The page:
Fig. 1.
Effects of access time to cocaine self-administration on drug intake and brain gene expression levels. (A) Escalation of i.v. cocaine consumption in rats. Rats had access to cocaine for either 1 h (ShA rats, n = 8) or 6 h per day (LgA rats, n = 8). Data ...

In all of the brain regions studied, the majority of genes whose expression levels were affected by a history of cocaine self-administration were not differentially affected by the pattern of cocaine intake (stable/moderate in ShA rats vs. escalating/compulsive in LgA rats) (Fig. 1B). Only the expression of a small set of genes was differentially regulated in rats with escalated cocaine intake (Fig. 1B). Of all of the brain regions examined, the LH was the most transcriptionally responsive to cocaine intake escalation (Fig. 1B). Relative changes in expression levels from control in ShA and LgA are plotted vs. each other in Fig. 2. As shown in Table 1, ESC genes can be grouped in five functional categories: (i) genes coding for proteins involved in the regulation of neuronal growth, survival, and functional and structural plasticity; (ii) neurotransmitter receptors, synthetic and metabolic enzymes, and transducers; (iii) genes coding for proteins involved in the regulation of membrane potential, such as ion pumps and channels; (iv) genes involved in the neurotransmitter release machinery; and (v) genes involved in tissue response to insults.

Fig. 2.
Correlation between changes in gene expression levels and patterns of cocaine intake. (A) NAc. (B) Amygdala. (C) LH. (D) Medial prefrontal cortex. (E) SEP. (F) VTA. In LgA and ShA groups, the expression levels corresponding to each probe set were normalized ...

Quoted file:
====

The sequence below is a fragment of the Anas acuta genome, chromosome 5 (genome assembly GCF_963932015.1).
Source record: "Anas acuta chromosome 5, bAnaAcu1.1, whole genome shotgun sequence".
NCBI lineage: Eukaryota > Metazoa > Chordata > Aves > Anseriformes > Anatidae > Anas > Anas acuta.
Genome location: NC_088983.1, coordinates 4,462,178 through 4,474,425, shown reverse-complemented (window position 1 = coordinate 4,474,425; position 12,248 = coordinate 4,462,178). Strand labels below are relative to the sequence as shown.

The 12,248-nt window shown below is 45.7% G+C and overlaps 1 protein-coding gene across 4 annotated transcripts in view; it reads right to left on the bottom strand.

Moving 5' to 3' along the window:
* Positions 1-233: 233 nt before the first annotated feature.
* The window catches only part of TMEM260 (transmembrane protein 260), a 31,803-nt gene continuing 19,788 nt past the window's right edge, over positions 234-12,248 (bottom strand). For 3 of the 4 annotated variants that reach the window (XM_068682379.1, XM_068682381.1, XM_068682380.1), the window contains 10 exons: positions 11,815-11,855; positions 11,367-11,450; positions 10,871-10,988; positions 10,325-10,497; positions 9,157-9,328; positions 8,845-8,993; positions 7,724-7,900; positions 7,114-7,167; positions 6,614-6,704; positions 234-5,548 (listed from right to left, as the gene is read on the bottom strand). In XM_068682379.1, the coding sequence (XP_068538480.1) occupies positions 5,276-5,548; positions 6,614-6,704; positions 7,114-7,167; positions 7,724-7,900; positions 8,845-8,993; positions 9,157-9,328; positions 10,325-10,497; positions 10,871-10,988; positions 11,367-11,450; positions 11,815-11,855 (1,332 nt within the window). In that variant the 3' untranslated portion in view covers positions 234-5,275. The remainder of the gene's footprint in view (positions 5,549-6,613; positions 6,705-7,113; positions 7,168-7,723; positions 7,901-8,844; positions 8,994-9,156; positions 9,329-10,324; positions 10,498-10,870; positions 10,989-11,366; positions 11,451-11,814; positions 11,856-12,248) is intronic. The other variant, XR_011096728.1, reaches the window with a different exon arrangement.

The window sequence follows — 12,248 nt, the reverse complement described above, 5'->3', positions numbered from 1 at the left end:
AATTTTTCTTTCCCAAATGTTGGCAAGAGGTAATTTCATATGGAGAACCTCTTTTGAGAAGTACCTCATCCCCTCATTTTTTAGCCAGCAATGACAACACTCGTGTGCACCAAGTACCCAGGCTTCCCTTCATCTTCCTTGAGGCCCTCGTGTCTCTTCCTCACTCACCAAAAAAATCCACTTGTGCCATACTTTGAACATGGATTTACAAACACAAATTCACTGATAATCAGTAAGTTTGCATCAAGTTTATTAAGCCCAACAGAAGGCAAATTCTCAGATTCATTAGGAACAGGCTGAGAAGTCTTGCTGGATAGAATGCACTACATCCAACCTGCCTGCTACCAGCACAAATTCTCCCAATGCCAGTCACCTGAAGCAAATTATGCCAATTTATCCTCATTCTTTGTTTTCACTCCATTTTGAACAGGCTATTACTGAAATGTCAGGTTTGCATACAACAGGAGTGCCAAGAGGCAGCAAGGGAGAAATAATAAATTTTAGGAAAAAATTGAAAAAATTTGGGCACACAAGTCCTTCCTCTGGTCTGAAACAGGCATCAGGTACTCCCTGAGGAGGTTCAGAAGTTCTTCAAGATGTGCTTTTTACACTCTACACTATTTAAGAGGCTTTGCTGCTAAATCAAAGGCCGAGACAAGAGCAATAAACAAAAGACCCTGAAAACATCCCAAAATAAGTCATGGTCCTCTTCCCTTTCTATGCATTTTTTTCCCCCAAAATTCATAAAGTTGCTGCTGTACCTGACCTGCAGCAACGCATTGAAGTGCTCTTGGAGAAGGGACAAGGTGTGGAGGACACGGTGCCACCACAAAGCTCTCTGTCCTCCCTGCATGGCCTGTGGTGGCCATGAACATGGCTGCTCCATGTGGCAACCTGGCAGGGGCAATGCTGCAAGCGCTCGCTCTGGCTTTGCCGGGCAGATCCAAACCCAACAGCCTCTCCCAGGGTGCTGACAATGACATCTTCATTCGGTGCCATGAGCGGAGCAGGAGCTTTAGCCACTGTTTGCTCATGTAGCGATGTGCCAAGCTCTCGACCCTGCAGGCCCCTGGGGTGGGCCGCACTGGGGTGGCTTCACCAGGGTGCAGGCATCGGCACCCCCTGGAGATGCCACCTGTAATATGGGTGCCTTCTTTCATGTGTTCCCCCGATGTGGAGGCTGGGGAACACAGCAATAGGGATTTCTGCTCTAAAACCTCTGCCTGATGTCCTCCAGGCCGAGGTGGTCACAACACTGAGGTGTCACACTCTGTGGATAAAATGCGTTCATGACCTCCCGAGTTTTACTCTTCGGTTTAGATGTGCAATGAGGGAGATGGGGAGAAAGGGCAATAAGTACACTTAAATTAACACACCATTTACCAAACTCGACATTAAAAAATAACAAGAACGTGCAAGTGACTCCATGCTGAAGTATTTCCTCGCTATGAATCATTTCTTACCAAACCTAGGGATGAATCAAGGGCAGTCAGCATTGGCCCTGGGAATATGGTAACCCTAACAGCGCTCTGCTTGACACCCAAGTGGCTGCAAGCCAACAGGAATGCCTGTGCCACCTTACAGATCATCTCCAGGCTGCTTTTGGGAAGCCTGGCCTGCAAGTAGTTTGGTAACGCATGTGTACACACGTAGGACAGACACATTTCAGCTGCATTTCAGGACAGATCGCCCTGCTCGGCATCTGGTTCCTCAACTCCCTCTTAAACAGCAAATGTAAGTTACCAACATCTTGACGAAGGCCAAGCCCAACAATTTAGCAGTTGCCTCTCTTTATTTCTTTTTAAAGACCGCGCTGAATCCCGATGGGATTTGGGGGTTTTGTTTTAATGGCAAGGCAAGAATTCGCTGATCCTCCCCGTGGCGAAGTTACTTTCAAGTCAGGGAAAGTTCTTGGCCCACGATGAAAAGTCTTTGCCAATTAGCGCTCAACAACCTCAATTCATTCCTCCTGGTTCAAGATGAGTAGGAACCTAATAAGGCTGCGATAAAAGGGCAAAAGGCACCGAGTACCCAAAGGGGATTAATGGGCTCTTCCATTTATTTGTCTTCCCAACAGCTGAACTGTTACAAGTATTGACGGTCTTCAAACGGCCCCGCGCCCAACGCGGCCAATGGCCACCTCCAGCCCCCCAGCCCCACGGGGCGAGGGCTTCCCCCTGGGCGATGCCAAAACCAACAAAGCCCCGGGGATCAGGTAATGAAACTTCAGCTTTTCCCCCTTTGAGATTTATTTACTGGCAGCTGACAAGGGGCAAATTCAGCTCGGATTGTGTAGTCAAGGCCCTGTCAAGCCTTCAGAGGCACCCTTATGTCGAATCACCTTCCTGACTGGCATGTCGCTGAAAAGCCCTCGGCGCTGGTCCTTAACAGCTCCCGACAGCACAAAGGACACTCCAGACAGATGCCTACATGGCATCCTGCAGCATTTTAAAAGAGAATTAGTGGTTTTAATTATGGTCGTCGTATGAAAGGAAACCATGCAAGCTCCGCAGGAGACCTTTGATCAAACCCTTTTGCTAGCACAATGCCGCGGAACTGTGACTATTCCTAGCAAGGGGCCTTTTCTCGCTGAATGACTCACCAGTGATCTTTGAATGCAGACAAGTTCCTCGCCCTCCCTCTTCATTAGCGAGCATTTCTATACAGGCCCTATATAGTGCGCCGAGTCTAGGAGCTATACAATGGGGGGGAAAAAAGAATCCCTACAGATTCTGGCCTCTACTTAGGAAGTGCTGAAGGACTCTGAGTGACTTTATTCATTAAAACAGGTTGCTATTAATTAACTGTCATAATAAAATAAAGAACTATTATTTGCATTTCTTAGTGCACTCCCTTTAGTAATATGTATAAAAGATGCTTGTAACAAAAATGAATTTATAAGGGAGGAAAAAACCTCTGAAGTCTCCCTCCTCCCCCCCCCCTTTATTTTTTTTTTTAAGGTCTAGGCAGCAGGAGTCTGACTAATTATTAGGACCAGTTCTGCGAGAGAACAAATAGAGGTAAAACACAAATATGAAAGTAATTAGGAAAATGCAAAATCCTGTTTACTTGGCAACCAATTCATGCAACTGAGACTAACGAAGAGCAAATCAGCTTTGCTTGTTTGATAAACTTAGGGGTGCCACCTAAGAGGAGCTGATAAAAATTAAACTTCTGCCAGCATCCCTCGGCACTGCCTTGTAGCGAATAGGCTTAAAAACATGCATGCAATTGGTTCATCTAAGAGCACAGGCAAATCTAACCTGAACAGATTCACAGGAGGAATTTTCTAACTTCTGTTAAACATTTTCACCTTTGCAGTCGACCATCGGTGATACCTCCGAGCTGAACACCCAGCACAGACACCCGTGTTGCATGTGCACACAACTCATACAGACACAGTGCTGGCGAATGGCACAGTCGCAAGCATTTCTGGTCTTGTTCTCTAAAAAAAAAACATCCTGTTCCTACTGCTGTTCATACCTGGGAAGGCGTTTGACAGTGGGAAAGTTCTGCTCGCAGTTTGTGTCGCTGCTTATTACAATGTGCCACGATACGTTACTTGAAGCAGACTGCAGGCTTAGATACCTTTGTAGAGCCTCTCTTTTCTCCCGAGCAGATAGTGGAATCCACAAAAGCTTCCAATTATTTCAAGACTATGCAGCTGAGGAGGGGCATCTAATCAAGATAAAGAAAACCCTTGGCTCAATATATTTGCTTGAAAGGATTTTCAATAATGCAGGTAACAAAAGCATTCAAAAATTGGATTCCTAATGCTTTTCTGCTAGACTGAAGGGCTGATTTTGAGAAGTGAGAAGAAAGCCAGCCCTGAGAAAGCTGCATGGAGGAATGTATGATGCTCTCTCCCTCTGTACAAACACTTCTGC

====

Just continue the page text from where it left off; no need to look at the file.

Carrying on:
Examples of genes involved in structural and functional plasticity that were induced in the LH of LgA rats with escalated drug intake include δ-catenin, microtubule-associated protein (MAP)-1a and the fibroblast growth factor receptor (Table 1). δ-Catenin is a postsynaptic density neuron-specific catenin expressed at high level in the cortex, basal ganglia, and midbrain catecholaminergic nuclei (see the symatlas database of the Genomics Institute of the Novartis Research Foundation at http://symatlas.gnf.org/SymAtlas), and it is involved in dendritic branching (25, 26). The absence of δ-catenin leads to mental retardation in humans and mutant mice (25, 26). It is also involved in the organization of postsynaptic density where it interacts with scaffolding proteins involved in the targeting and trafficking of ionotropic NMDA and metabotropic glutamate receptors (Fig. 3 and Table 1) (27, 28). Additionally, the α1, α3, and β2 isoforms of Na+/K+-ATPase, which are induced during peripheral nerve regeneration (29), were also induced in the LH. The α3 isoform of Na+/K+-ATPase has been linked to bipolar disorder (30). Decreases in MAP-2 and neurofilament light chain in the NAc (Table 1) could be the result of trophic changes in these regions, as suggested by Nestler and colleagues (31). Increased expression of apoptotic and antiapoptotic gene products, such as Bcl-2 and related genes, was observed in various regions (Table 1).